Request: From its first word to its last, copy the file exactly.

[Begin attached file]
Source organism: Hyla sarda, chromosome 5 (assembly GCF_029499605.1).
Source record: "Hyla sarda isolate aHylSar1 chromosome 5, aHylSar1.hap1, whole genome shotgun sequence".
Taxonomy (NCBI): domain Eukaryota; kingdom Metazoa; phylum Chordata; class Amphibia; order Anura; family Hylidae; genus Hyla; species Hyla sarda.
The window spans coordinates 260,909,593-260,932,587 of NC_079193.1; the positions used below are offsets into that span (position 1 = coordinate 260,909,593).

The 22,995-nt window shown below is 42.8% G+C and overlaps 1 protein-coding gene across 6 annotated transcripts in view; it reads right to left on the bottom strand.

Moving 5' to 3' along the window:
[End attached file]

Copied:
Source organism: Hyla sarda, chromosome 5 (assembly GCF_029499605.1).
Source record: "Hyla sarda isolate aHylSar1 chromosome 5, aHylSar1.hap1, whole genome shotgun sequence".
Taxonomy (NCBI): domain Eukaryota; kingdom Metazoa; phylum Chordata; class Amphibia; order Anura; family Hylidae; genus Hyla; species Hyla sarda.
The window spans coordinates 260,909,593-260,932,587 of NC_079193.1; the positions used below are offsets into that span (position 1 = coordinate 260,909,593).

The 22,995-nt window shown below is 42.8% G+C and overlaps 1 protein-coding gene across 6 annotated transcripts in view; it reads right to left on the bottom strand.

Moving 5' to 3' along the window: